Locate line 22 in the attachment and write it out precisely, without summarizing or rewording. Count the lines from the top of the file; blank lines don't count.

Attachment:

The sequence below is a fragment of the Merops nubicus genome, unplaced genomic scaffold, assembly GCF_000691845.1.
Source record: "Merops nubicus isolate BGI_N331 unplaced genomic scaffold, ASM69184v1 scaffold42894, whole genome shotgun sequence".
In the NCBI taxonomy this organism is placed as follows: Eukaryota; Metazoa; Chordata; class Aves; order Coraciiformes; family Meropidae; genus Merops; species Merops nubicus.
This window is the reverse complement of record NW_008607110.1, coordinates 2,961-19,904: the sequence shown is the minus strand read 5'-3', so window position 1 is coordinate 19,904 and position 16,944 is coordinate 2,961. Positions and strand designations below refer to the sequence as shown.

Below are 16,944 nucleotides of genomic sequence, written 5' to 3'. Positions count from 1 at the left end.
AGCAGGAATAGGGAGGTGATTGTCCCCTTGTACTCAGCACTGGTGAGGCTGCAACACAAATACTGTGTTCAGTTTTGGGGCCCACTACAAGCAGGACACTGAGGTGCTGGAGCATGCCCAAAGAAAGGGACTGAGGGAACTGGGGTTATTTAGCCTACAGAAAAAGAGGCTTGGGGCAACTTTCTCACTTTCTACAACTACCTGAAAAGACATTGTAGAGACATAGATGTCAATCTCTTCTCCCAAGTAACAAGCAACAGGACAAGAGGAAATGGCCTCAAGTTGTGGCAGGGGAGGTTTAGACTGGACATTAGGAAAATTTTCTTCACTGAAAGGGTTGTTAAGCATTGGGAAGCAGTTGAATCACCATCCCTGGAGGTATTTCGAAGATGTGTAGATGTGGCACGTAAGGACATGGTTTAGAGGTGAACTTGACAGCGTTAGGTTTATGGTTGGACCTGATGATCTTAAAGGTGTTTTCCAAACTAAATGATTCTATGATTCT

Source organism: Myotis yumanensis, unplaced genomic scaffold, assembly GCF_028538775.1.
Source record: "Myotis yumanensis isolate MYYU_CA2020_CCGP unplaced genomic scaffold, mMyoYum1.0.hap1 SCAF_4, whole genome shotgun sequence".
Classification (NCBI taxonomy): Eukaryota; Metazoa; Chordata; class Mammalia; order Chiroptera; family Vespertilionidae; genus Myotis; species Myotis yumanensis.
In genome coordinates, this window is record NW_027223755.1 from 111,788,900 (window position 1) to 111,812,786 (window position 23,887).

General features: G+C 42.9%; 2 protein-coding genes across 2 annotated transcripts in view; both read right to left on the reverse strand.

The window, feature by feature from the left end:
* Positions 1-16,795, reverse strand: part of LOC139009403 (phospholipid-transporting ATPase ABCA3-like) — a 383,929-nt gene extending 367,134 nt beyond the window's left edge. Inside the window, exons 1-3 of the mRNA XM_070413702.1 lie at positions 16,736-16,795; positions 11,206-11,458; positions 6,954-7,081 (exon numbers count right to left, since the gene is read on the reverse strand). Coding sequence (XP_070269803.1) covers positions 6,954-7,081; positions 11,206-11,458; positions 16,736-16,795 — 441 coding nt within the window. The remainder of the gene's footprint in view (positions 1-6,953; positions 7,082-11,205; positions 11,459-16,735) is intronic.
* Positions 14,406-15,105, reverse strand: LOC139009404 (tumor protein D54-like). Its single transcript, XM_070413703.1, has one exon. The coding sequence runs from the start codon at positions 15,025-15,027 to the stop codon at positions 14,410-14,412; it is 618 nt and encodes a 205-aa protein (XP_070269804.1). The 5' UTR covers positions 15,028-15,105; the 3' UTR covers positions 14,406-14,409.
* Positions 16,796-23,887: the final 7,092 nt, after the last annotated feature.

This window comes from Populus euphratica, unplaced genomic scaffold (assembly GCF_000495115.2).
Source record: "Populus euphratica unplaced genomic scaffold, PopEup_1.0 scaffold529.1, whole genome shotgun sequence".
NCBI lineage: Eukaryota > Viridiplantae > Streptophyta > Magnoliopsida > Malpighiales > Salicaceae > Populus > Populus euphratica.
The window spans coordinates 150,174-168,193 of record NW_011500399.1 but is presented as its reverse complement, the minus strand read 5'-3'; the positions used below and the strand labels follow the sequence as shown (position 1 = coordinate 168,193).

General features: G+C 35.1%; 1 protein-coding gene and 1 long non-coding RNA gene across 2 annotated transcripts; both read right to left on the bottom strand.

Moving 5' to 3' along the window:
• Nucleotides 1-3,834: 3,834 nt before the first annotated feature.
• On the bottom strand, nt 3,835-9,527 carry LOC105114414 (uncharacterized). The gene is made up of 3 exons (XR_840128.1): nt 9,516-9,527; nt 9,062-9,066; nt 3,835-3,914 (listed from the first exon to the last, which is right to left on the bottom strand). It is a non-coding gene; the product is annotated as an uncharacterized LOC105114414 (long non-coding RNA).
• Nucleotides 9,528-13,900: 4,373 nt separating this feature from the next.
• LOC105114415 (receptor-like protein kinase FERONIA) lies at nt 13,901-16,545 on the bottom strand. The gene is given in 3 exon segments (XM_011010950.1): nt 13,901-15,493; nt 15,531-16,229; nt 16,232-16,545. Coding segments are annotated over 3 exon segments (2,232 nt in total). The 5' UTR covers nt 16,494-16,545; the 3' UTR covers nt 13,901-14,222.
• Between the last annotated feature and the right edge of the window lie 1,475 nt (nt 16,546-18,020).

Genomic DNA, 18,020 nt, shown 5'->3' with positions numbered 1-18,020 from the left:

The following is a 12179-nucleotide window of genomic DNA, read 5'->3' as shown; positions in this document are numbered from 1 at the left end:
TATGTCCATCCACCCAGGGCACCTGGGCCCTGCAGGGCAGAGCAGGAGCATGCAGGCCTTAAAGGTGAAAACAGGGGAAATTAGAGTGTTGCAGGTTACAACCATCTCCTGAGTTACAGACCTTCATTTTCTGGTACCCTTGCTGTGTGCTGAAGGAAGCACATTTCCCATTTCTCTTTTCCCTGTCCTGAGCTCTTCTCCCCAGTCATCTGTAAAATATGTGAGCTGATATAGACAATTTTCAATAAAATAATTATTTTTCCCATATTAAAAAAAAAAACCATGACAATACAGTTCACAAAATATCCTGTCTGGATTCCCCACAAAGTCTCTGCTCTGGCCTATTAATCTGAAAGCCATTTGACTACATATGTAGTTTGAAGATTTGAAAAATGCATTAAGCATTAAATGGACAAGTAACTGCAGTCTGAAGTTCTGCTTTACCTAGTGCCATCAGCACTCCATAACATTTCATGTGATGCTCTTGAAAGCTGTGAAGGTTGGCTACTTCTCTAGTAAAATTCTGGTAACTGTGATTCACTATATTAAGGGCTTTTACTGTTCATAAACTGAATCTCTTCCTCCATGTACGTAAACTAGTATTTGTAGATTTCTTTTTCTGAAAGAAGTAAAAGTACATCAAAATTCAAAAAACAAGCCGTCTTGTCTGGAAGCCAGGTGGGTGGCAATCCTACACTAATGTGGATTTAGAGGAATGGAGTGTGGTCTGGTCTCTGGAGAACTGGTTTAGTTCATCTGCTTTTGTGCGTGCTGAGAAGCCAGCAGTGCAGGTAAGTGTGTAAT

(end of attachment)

• Nucleotides 1-3,834: 3,834 nt before the first annotated feature.